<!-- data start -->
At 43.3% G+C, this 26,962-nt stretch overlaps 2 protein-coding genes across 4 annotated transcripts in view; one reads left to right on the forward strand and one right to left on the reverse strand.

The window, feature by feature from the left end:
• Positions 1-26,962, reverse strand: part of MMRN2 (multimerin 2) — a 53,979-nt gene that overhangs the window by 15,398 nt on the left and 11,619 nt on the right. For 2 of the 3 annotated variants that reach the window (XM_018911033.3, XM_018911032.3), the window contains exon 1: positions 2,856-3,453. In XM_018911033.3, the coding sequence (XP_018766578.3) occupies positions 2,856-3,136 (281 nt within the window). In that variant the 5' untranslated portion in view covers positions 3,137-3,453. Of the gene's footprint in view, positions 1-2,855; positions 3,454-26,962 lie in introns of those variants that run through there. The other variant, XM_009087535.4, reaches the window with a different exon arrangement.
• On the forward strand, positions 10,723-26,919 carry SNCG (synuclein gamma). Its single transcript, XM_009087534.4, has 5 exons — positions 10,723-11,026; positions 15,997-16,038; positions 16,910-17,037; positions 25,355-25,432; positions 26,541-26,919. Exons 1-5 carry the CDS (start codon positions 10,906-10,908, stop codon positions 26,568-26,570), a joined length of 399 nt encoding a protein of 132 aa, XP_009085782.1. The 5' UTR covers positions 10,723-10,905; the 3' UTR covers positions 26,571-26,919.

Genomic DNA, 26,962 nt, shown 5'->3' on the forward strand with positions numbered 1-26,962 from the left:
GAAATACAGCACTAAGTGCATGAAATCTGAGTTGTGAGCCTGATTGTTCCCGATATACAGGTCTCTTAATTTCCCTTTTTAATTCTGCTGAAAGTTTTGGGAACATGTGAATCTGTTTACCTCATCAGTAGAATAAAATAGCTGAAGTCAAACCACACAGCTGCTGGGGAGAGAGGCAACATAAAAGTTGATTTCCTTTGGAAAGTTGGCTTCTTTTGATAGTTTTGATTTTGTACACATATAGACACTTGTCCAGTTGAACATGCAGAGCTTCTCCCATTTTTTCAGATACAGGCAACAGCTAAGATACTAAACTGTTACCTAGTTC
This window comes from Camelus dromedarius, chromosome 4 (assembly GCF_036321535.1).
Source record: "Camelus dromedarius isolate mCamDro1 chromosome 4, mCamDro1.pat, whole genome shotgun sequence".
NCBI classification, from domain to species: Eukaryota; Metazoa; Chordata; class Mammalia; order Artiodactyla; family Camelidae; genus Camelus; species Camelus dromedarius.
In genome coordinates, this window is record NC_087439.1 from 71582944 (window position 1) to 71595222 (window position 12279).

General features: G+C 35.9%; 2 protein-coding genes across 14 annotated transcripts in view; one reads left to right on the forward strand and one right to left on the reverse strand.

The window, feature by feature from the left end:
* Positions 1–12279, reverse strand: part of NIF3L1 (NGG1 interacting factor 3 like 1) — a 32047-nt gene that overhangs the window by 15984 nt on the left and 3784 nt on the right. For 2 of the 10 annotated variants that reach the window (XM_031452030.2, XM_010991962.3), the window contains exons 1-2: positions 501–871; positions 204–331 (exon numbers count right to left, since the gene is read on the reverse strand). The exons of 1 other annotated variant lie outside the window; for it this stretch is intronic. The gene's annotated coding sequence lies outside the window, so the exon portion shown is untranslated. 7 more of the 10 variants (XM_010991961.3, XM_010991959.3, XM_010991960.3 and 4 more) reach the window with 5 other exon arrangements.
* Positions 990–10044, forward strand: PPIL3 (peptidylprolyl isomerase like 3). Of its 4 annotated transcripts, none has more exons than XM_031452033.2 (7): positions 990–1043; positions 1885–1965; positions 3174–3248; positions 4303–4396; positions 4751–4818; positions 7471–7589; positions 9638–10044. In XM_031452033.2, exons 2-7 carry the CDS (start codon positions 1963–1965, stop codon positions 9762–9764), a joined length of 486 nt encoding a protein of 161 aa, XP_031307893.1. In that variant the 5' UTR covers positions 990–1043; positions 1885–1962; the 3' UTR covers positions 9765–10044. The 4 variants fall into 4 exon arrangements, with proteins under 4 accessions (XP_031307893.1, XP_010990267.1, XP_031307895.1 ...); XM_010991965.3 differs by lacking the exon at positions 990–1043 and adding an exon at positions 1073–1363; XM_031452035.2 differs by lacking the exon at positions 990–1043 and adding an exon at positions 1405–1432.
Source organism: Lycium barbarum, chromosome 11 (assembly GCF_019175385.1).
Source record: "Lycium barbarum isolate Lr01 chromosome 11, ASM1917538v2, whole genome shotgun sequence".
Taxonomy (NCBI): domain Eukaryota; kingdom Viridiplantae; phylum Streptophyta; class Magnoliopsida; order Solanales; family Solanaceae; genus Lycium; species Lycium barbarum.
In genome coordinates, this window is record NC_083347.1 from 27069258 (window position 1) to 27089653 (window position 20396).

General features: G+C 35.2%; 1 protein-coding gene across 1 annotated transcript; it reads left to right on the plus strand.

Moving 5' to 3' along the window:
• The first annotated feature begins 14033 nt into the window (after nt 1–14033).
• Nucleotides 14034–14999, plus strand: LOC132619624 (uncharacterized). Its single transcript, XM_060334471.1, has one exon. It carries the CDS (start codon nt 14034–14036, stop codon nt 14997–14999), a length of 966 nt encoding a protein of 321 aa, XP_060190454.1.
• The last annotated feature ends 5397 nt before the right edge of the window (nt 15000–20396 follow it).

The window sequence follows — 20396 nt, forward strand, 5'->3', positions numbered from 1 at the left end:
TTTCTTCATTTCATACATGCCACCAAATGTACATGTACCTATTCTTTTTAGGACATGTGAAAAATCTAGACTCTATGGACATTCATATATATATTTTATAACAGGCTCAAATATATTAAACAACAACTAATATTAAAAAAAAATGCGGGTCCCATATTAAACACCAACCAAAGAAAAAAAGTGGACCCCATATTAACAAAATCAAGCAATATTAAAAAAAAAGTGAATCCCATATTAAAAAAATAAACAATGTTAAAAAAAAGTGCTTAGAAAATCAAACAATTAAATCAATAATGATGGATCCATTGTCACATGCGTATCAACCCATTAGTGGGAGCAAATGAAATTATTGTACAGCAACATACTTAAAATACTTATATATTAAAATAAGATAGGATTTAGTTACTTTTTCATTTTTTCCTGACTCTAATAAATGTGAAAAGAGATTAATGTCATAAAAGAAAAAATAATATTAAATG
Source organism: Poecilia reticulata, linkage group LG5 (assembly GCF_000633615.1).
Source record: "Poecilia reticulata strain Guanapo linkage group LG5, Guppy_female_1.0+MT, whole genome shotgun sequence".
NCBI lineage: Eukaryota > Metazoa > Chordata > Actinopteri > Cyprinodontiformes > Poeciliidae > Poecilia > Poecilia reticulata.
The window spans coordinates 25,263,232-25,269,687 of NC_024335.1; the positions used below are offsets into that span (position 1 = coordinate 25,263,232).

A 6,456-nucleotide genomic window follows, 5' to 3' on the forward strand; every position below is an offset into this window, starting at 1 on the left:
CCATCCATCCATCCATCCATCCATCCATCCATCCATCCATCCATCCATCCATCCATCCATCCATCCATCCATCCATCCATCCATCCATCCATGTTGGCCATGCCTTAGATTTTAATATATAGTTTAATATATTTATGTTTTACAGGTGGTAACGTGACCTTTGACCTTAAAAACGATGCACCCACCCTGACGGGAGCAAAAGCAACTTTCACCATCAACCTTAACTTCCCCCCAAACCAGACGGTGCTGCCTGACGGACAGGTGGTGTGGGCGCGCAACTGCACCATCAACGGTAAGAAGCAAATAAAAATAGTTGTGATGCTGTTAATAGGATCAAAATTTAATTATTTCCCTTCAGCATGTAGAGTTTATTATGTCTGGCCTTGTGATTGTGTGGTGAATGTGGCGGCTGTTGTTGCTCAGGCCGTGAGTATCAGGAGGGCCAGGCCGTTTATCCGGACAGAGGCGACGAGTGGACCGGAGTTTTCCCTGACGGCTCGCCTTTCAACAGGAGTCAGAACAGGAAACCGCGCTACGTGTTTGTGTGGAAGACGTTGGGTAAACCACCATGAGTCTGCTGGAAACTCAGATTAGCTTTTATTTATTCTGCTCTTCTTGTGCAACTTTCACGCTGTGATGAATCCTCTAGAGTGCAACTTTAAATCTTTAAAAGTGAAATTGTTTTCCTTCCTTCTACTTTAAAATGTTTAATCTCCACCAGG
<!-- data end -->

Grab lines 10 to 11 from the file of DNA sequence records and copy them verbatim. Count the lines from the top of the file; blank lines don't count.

In genome coordinates, this window is record NC_087439.1 from 71582944 (window position 1) to 71595222 (window position 12279).

General features: G+C 35.9%; 2 protein-coding genes across 14 annotated transcripts in view; one reads left to right on the forward strand and one right to left on the reverse strand.